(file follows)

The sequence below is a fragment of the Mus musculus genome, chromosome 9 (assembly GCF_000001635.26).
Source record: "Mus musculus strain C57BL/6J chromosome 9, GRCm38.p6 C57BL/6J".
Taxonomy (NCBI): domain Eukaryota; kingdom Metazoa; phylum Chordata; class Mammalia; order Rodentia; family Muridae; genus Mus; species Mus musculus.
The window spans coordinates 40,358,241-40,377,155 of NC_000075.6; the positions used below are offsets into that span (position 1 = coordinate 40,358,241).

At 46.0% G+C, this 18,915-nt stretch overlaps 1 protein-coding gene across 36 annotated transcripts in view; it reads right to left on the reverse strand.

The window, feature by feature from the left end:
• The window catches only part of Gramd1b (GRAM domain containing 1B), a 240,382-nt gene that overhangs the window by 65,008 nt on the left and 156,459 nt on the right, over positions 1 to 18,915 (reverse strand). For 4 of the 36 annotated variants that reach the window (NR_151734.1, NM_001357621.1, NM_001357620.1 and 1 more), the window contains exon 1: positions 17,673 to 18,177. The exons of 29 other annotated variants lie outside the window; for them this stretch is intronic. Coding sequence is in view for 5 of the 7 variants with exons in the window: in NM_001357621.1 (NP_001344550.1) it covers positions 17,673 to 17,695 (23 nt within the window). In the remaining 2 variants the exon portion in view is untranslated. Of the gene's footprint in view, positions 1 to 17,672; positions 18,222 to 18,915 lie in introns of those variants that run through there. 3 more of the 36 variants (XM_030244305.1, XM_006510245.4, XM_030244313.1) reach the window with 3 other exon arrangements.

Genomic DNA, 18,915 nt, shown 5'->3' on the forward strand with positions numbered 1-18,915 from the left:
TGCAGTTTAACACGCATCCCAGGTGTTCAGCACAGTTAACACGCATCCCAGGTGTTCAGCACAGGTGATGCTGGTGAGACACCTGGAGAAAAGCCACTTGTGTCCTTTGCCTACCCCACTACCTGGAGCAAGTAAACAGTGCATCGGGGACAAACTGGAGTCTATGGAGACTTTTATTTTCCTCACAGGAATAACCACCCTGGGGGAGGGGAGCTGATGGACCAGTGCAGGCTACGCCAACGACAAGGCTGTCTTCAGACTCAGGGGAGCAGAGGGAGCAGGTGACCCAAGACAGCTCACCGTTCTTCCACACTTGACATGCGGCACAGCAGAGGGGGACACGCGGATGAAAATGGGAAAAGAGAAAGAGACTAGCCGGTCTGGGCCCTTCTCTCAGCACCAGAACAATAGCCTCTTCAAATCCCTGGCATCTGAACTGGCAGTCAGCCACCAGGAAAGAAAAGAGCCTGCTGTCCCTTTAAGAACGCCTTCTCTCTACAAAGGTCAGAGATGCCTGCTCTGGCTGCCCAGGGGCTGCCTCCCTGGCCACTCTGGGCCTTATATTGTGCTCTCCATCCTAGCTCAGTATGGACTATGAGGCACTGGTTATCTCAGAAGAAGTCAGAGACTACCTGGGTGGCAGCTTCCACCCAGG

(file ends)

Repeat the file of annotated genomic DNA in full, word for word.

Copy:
The sequence below is a fragment of the Mus musculus genome, chromosome 9 (assembly GCF_000001635.26).
Source record: "Mus musculus strain C57BL/6J chromosome 9, GRCm38.p6 C57BL/6J".
Taxonomy (NCBI): domain Eukaryota; kingdom Metazoa; phylum Chordata; class Mammalia; order Rodentia; family Muridae; genus Mus; species Mus musculus.
The window spans coordinates 40,358,241-40,377,155 of NC_000075.6; the positions used below are offsets into that span (position 1 = coordinate 40,358,241).

At 46.0% G+C, this 18,915-nt stretch overlaps 1 protein-coding gene across 36 annotated transcripts in view; it reads right to left on the reverse strand.

The window, feature by feature from the left end:
• The window catches only part of Gramd1b (GRAM domain containing 1B), a 240,382-nt gene that overhangs the window by 65,008 nt on the left and 156,459 nt on the right, over positions 1 to 18,915 (reverse strand). For 4 of the 36 annotated variants that reach the window (NR_151734.1, NM_001357621.1, NM_001357620.1 and 1 more), the window contains exon 1: positions 17,673 to 18,177. The exons of 29 other annotated variants lie outside the window; for them this stretch is intronic. Coding sequence is in view for 5 of the 7 variants with exons in the window: in NM_001357621.1 (NP_001344550.1) it covers positions 17,673 to 17,695 (23 nt within the window). In the remaining 2 variants the exon portion in view is untranslated. Of the gene's footprint in view, positions 1 to 17,672; positions 18,222 to 18,915 lie in introns of those variants that run through there. 3 more of the 36 variants (XM_030244305.1, XM_006510245.4, XM_030244313.1) reach the window with 3 other exon arrangements.

Genomic DNA, 18,915 nt, shown 5'->3' on the forward strand with positions numbered 1-18,915 from the left:
TGCAGTTTAACACGCATCCCAGGTGTTCAGCACAGTTAACACGCATCCCAGGTGTTCAGCACAGGTGATGCTGGTGAGACACCTGGAGAAAAGCCACTTGTGTCCTTTGCCTACCCCACTACCTGGAGCAAGTAAACAGTGCATCGGGGACAAACTGGAGTCTATGGAGACTTTTATTTTCCTCACAGGAATAACCACCCTGGGGGAGGGGAGCTGATGGACCAGTGCAGGCTACGCCAACGACAAGGCTGTCTTCAGACTCAGGGGAGCAGAGGGAGCAGGTGACCCAAGACAGCTCACCGTTCTTCCACACTTGACATGCGGCACAGCAGAGGGGGACACGCGGATGAAAATGGGAAAAGAGAAAGAGACTAGCCGGTCTGGGCCCTTCTCTCAGCACCAGAACAATAGCCTCTTCAAATCCCTGGCATCTGAACTGGCAGTCAGCCACCAGGAAAGAAAAGAGCCTGCTGTCCCTTTAAGAACGCCTTCTCTCTACAAAGGTCAGAGATGCCTGCTCTGGCTGCCCAGGGGCTGCCTCCCTGGCCACTCTGGGCCTTATATTGTGCTCTCCATCCTAGCTCAGTATGGACTATGAGGCACTGGTTATCTCAGAAGAAGTCAGAGACTACCTGGGTGGCAGCTTCCACCCAGG